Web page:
… resonant with the cries of herons
and with frost appearing now:
these are all delightful traits
that steal away young women’s hearts;
may this time of snow bestow
every joy upon you all.
Winter Solstice, also known as midwinter, is on December 22. This is the day when we experience the longest night of the year and the shortest day, directly opposite to the summer solstice. Many festivals mark and celebrate this day across the world. This day is celebrated as the Donghzi festival in China, Korea and Japan. This day signifies and celebrates cosmic balance and harmony. Winter solstice is also known as the Longest Sleep in the Western Christian tradition. In some places the Winter Solstice is when a special Church service known as Blue Christmas is held. Blue Christmas is a way of acknowledging that in life as much as there is hope and happiness, there is also grief and sadness. Both the emotions exist simultaneously and are part and parcel of life.
The Winter Solstice marks the beginning of the last phase of Dakshinayana – the second ayana (phase) of the year. At this time the qualities that define Dakshinayana – increasing coolness and a feminine energy of inward growth – are at their highest.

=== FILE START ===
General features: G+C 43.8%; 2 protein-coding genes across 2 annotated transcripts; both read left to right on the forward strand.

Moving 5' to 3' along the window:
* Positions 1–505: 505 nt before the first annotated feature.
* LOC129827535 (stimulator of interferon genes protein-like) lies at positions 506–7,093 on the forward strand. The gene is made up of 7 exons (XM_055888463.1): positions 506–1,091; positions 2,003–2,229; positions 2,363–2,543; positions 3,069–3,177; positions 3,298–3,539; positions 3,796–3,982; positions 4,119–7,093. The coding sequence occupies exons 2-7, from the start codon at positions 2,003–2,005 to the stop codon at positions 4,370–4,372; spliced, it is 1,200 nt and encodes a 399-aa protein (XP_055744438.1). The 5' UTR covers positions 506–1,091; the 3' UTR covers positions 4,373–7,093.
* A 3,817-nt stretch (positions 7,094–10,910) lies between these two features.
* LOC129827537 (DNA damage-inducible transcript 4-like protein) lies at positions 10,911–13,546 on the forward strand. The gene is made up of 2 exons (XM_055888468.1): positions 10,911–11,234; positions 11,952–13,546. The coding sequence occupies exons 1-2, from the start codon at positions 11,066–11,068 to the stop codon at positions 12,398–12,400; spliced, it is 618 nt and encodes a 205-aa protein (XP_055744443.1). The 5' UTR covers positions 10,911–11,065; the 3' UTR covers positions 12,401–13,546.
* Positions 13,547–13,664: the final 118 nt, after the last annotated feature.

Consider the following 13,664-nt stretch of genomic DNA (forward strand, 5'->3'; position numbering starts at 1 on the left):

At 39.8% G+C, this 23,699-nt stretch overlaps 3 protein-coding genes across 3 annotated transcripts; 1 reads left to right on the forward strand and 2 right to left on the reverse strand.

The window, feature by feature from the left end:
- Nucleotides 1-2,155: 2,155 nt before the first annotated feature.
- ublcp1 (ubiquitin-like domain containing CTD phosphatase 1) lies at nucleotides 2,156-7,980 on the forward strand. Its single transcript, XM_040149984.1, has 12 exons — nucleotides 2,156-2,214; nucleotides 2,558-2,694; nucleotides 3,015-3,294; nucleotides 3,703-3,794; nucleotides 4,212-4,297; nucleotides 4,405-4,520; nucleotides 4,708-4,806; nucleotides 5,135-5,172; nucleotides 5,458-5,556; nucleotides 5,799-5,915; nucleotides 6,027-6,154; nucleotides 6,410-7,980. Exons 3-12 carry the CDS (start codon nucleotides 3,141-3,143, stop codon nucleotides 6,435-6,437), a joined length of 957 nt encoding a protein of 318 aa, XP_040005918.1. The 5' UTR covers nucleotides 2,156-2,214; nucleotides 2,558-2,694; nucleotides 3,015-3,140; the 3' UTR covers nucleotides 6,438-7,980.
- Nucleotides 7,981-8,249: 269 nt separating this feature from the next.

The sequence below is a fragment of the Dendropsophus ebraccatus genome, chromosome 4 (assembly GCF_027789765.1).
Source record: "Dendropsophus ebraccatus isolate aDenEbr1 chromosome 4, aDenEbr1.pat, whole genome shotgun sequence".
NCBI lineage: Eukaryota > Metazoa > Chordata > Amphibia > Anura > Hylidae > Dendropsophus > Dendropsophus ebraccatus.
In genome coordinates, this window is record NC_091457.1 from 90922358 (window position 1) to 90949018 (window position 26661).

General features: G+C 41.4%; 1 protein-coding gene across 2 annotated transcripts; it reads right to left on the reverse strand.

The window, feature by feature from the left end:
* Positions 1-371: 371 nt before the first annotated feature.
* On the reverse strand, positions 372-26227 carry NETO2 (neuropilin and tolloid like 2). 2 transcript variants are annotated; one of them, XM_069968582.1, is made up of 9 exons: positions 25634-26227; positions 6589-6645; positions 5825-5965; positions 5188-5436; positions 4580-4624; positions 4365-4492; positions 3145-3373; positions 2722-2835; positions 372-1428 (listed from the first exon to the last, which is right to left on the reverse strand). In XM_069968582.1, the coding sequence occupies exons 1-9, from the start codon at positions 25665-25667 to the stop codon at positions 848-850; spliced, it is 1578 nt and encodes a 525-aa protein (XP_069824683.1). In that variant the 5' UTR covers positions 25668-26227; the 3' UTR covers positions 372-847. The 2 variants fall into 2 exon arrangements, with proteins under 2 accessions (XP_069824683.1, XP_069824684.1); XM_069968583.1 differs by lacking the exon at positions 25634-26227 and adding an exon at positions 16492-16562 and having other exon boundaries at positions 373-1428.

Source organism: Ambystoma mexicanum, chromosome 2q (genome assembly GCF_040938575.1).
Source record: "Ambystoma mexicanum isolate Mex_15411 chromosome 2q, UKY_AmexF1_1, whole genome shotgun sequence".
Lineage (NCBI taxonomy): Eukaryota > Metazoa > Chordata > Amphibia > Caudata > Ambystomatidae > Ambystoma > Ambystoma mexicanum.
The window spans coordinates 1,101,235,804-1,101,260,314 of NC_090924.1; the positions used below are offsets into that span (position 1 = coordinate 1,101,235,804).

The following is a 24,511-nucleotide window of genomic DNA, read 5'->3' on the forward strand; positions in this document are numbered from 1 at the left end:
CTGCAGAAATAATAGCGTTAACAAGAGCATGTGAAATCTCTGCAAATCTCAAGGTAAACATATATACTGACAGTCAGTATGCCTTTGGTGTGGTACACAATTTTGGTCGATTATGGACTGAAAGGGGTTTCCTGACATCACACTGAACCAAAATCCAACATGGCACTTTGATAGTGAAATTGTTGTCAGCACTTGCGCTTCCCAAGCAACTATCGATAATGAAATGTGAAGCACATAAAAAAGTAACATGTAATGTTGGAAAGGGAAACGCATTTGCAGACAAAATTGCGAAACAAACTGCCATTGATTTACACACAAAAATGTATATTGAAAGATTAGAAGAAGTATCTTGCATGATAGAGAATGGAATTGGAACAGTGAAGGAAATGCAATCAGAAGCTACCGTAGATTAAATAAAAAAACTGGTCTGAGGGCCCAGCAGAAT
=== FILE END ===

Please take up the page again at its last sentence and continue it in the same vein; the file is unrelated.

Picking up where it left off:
Three days after the Winter Solstice, on December 25, Christmas is celebrated.
Amavasya arrives on December 26 bringing Pausha’s Krishna Paksh – the waxing lunar phase to a close. An annular solar eclipse also takes place on December 26. What is particularly interesting about solar eclipses – total and annular – is that they may be the inspiration for the very popular solitaire ring!
When the Moon passes between the Earth and Sun, thereby partially or completely obscuring the Sun, it is known as a solar eclipse. An annular solar eclipse occurs when the Moon’s diameter is smaller than the Sun’s and hence, the outer edge of the Sun remains visible giving it the shape of a ring. It is also known as a ‘Valayakara Surya Grahan’. Valayakara in Sanskrit means ‘figure shaped like a ring’ and Surya Grahan translates into Solar Eclipse.
The annular solar eclipse also gave us the Baily’s Beads effect. “The Baily's beads effect, or diamond ring effect, is a feature of total and annular solar eclipses. As the Moon covers the Sun during a solar eclipse, the rugged topography of the lunar limb allows beads of sunlight to shine through in some places while not in others. The effect is named after Francis Baily, who explained the phenomenon in 1836. The diamond ring effect is seen when only one bead is left, appearing as a shining ‘diamond’ set in a bright ring around the lunar silhouette.” Perhaps, this is also where the solitaire ring is inspired from!
In India this eclipse will be completely visible in the Southern states of Kerala, Karanataka and Tamil Nadu. It will be partially visible in the Northern states.
And with that the Gregorian calendar year comes to an end. Paro wishes you all a Happy New Year and a joyous and prosperous year ahead. We will see you in 2020.